How the humble eyebrow has shaped human history

When you think of eyebrows, it’s hard not to picture Eugene Levy of the American Pie franchise. Or Cara Delevingne. Perhaps even the now-infamous ‘Scouse brow’, crayoned emblem of Liverpudlian street style. What doesn’t come to mind is, er, the whole of human evolution. Although if this most recent study is anything to go by, that could all change…

How the humble eyebrow has shaped human history

Researchers at the University of York have found that “highly mobile eyebrows” may just have played a crucial role in human survival. Moveable eyebrows facilitate a readily available spectrum of communication tools, in turn allowing humans to establish broad social networks.
In particular, eyebrows come in handy when expressing more nuanced emotions, such as sympathy or acknowledgment. Think about it: you can howl in pain or shriek with laughter, but there are few outward expressions of, say, mild concern available to a person. You’re not going to omit a bellow or a groan – these things would suggest disproportionate distress. Sometimes a simple raising of the eyebrows is the most socially viable response one can proffer.

The study sheds light on an age-old debate as to why our ancestors had such pronounced brow ridges, while ours are typically much flatter. Researchers looked at a particular species of archaic hominin, known as Homo heidelbergensis, which roamed Earth between 600,000 and 200,000 years ago. Discounting popular explanations for the protruding ridge, such as skull-stabilisation when chewing, the scientists posited that the facial characteristic owed its prominence to a “sexually dimorphic display and social signalling.” The idea was borrowed from studying other animals, namely mandrills (a species of monkey found in West Africa), whose dominant males grow brightly coloured facial swellings in order to indicate status.


Senior author of the paper, Paul O’Higgins, Professor of Anatomy at York University said: “We used modelling software to shave back Kabwe’s (a fossilised skull) huge brow ridge and found that the heavy brow offered no spatial advantage as it could be greatly reduced without causing a problem. Then we simulated the forces of biting on different teeth and found that very little strain was placed on the brow ridge. When we took the ridge away there was no effect on the rest of the face when biting.”

He went on to explain: “Since the shape of the brow ridge is not driven by spatial and mechanical requirements alone, and other explanations for brow ridges such as keeping sweat or hair out of eyes have already been discounted, we suggest a plausible contributing explanation can be found in social communication.”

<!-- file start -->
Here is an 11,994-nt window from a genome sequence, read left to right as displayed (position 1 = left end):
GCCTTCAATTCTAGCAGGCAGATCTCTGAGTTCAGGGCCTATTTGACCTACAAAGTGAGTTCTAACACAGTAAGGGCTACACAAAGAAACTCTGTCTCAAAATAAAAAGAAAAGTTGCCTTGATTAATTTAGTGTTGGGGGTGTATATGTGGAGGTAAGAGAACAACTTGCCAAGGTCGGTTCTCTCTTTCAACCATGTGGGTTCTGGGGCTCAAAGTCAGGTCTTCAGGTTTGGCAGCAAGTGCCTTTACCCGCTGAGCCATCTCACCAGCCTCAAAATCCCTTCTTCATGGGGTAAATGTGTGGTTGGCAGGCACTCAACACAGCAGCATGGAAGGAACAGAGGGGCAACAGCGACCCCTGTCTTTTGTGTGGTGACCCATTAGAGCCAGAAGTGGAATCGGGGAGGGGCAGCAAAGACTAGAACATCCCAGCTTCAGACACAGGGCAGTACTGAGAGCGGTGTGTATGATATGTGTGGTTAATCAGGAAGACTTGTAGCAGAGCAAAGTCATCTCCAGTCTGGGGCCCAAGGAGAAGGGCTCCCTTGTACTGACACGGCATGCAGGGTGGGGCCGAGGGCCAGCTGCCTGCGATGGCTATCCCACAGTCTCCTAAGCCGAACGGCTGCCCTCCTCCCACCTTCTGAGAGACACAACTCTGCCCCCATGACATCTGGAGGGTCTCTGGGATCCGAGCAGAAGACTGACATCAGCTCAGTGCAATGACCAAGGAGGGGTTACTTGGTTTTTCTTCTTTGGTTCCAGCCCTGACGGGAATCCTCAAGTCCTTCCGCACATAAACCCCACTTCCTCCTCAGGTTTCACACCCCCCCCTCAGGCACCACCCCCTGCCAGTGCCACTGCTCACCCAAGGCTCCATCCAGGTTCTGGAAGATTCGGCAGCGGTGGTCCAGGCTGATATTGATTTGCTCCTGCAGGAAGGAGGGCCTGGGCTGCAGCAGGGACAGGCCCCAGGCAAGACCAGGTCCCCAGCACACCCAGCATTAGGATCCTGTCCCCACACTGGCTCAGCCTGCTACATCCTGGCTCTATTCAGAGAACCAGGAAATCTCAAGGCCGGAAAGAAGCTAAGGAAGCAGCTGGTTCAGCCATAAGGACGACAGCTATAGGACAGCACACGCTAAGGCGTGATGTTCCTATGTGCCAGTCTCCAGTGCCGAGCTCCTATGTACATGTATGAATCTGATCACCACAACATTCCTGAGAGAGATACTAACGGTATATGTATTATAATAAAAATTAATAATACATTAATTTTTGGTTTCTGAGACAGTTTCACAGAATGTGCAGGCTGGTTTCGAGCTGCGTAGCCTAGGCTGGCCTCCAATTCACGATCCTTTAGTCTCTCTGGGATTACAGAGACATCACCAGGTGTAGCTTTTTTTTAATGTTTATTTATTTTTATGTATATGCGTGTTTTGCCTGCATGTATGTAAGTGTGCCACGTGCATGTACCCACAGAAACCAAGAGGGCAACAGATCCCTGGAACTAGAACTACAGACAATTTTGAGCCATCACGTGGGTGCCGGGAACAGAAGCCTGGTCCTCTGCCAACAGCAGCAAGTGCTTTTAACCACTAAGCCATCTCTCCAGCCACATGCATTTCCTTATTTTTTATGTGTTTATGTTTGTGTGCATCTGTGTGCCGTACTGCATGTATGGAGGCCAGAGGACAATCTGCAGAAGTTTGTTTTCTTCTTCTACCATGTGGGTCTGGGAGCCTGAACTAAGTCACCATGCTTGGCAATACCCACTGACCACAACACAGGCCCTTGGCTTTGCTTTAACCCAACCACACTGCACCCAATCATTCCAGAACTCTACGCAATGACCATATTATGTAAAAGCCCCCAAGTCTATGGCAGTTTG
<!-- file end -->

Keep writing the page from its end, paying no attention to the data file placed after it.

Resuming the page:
The evolutionary transition to flatter, more vertical brows facilitated a friendlier display of emotions, “which helped [modern humans] form social bonds between individuals”. The process accelerated in the past 20,000 years, as humans switched from a predominantly hunter-gatherer society to an agriculturalist one. The latter lifestyle, the team pointed out, requires less variety in both diet and physical effort.

Co-author of the paper, Dr Penny Spikins from York University’s Department of Archaeology, shed some light on the versatility of eyebrows: “Eyebrow movements allow us to express complex emotions as well as perceive the emotions of others. A rapid “eyebrow flash” is a cross-cultural sign of recognition and openness to social interaction and pulling our eyebrows up at the middle is an expression of sympathy. Tiny movements of the eyebrows are also a key component to identifying trustworthiness and deception. On the flip side it has been shown that people who have had botox which limits eyebrow movement are less able to empathise and identify with the emotions of others.”

Their evolutionary role, she stresses, was pivotal: “Eyebrows are the missing part of the puzzle of how modern humans managed to get on so much better with each other than other now-extinct hominins.”

Forget integrity, or generosity of spirit. Those are *so* 20,000 years ago. The key to a healthy social life lies with a handsome pair of brows. Ready, get set, groom.

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